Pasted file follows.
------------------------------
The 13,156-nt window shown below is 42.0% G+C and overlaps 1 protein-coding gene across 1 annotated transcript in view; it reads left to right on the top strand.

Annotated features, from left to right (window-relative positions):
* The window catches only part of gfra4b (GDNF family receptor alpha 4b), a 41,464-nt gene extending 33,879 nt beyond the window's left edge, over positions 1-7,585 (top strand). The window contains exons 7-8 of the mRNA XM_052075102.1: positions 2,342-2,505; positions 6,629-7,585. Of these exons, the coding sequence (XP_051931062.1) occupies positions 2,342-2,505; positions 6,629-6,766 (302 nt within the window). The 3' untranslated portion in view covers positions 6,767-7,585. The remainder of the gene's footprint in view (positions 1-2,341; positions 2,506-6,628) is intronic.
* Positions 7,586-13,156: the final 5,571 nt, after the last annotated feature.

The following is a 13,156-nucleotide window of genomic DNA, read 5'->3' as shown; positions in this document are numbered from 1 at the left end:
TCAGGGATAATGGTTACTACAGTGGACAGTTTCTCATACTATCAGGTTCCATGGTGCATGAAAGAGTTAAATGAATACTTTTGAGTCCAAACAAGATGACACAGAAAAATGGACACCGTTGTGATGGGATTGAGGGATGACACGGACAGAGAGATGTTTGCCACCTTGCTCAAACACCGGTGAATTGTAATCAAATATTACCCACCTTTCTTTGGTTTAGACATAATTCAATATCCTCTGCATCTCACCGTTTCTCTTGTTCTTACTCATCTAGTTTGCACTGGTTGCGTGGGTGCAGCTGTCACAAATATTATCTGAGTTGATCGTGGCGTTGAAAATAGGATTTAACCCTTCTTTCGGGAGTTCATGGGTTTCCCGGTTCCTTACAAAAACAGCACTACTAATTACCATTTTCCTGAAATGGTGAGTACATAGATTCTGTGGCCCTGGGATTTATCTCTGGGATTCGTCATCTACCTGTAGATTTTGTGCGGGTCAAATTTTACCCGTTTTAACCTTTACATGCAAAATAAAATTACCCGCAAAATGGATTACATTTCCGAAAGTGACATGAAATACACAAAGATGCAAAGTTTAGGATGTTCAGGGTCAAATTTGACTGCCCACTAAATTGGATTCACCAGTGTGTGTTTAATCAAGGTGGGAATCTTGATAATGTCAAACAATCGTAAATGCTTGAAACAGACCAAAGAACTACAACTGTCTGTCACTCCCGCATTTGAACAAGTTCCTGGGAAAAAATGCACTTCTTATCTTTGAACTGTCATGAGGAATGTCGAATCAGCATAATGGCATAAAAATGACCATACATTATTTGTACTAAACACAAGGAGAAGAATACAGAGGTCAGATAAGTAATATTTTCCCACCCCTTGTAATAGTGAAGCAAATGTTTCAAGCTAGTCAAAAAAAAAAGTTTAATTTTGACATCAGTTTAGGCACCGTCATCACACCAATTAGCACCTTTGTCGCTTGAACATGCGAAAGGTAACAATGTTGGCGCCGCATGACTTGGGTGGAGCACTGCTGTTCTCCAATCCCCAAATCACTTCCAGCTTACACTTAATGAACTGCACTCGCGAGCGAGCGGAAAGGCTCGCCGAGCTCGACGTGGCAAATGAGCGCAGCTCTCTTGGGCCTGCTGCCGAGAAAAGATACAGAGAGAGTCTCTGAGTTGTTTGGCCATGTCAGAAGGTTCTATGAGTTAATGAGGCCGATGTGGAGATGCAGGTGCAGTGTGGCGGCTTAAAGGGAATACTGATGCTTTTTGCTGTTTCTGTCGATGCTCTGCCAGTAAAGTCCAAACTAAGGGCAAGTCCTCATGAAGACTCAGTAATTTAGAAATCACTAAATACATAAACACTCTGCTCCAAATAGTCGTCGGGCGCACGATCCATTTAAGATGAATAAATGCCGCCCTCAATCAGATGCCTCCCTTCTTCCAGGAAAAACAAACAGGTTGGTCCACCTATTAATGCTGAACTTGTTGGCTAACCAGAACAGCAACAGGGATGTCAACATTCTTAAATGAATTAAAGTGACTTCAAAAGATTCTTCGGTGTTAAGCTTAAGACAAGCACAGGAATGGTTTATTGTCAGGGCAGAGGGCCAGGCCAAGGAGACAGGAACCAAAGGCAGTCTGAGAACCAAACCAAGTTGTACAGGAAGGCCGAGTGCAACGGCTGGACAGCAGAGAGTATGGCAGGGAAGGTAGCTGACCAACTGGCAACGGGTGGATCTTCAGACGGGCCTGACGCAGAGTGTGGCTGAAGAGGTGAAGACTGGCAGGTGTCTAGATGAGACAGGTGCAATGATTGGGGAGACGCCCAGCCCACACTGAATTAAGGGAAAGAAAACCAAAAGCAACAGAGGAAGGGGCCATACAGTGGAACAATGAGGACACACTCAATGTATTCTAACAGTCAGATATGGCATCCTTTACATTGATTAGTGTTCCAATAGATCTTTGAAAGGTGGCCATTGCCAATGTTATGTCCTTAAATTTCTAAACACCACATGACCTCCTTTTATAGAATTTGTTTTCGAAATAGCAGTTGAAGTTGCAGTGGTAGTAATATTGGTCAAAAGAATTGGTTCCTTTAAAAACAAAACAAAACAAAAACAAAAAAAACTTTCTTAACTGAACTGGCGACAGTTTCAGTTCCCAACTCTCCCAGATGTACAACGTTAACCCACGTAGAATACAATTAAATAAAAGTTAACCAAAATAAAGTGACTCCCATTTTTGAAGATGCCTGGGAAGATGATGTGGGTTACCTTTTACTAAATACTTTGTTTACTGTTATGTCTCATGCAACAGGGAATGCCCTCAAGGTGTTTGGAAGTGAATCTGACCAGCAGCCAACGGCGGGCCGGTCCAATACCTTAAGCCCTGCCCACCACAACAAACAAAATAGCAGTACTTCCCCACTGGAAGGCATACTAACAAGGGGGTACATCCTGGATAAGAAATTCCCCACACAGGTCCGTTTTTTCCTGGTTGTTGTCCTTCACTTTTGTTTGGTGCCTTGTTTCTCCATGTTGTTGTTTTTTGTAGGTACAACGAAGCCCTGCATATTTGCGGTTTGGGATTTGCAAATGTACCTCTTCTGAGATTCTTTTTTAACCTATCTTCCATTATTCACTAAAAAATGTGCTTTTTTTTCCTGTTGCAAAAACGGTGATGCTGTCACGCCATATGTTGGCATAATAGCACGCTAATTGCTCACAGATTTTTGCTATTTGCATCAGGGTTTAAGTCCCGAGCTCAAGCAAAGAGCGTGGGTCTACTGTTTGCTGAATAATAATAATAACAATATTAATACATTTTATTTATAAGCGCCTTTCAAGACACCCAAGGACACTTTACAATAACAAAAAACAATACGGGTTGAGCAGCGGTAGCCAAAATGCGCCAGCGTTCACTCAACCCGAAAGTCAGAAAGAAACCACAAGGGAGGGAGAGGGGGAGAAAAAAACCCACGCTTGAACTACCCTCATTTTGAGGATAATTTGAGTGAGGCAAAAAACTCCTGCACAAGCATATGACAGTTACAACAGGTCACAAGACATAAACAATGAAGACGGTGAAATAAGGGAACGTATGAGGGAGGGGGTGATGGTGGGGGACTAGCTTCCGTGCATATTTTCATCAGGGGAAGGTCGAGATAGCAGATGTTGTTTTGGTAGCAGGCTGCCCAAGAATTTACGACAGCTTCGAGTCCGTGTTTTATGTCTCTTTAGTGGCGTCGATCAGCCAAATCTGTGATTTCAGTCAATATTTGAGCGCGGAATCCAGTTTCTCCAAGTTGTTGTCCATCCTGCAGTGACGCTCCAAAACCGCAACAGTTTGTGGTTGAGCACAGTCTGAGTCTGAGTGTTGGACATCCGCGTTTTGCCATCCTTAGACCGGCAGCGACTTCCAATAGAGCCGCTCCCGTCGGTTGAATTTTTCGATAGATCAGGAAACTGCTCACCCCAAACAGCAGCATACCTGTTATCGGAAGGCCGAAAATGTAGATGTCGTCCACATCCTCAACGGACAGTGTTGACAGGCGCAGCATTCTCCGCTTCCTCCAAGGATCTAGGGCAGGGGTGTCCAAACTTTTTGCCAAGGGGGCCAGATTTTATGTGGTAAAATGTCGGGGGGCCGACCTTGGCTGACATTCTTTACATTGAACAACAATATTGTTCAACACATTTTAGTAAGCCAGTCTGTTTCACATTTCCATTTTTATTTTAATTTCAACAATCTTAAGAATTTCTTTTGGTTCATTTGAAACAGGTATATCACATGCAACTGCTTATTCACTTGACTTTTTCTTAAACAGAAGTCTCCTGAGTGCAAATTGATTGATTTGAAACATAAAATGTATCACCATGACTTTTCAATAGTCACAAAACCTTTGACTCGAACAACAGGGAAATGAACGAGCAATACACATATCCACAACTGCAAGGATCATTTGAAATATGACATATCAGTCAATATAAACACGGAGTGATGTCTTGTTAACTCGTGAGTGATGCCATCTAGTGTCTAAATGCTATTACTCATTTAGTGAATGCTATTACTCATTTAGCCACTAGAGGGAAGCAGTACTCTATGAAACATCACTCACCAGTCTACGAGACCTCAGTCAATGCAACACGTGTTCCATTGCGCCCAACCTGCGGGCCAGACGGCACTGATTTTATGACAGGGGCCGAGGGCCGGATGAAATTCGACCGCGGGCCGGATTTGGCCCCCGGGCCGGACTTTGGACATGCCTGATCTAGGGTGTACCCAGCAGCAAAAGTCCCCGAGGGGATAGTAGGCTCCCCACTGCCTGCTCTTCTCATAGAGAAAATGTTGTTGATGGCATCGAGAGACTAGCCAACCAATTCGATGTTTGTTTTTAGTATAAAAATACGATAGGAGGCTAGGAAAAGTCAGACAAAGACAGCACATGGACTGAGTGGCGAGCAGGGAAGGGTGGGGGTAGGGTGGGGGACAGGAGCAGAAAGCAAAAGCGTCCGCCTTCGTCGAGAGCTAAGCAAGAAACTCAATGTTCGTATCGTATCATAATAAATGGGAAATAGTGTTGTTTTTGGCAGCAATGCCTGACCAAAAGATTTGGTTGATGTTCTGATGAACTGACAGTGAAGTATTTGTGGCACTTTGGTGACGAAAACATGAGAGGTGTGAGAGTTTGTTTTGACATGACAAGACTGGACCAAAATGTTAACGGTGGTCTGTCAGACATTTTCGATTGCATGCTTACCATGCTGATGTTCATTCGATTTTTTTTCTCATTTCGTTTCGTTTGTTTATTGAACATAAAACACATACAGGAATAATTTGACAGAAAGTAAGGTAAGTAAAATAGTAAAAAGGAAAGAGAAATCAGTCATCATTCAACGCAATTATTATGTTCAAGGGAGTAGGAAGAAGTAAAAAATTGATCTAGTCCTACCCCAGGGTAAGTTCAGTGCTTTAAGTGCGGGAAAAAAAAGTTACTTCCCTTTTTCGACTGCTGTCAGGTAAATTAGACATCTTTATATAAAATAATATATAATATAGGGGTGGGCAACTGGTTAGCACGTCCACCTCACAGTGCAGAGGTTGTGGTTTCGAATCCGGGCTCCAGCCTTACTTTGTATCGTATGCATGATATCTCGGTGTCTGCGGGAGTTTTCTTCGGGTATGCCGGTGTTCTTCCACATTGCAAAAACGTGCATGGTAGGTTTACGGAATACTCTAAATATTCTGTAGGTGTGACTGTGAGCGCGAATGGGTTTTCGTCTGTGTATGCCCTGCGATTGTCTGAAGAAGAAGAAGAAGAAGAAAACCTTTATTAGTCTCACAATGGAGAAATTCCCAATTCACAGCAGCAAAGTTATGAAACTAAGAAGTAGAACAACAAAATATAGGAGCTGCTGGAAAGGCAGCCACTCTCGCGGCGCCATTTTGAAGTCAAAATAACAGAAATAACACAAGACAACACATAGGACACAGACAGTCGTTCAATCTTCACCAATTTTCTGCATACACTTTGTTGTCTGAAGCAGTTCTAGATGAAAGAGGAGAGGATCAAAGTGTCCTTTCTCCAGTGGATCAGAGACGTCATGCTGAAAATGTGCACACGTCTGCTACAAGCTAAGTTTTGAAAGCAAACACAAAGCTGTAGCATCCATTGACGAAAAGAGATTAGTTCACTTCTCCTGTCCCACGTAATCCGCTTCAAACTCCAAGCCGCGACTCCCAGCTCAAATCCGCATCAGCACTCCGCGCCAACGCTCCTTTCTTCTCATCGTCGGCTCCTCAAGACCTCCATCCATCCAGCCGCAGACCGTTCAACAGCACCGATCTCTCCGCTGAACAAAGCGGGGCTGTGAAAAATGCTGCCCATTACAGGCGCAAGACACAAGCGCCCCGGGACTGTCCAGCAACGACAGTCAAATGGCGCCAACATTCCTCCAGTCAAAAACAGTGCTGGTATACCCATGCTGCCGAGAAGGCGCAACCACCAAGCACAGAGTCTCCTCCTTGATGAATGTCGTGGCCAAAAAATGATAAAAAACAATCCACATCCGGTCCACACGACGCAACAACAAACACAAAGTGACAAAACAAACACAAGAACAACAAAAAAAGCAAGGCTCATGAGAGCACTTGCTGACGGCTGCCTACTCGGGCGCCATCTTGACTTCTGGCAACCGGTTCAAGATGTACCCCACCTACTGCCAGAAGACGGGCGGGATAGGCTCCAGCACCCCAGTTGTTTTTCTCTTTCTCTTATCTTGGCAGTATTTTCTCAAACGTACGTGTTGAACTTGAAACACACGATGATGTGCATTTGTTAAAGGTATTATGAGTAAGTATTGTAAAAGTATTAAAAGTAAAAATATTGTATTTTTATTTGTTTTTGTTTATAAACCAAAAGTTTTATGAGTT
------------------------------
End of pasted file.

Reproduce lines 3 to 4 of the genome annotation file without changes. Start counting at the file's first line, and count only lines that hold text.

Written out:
* The window catches only part of gfra4b (GDNF family receptor alpha 4b), a 41,464-nt gene extending 33,879 nt beyond the window's left edge, over positions 1-7,585 (top strand). The window contains exons 7-8 of the mRNA XM_052075102.1: positions 2,342-2,505; positions 6,629-7,585. Of these exons, the coding sequence (XP_051931062.1) occupies positions 2,342-2,505; positions 6,629-6,766 (302 nt within the window). The 3' untranslated portion in view covers positions 6,767-7,585. The remainder of the gene's footprint in view (positions 1-2,341; positions 2,506-6,628) is intronic.
* Positions 7,586-13,156: the final 5,571 nt, after the last annotated feature.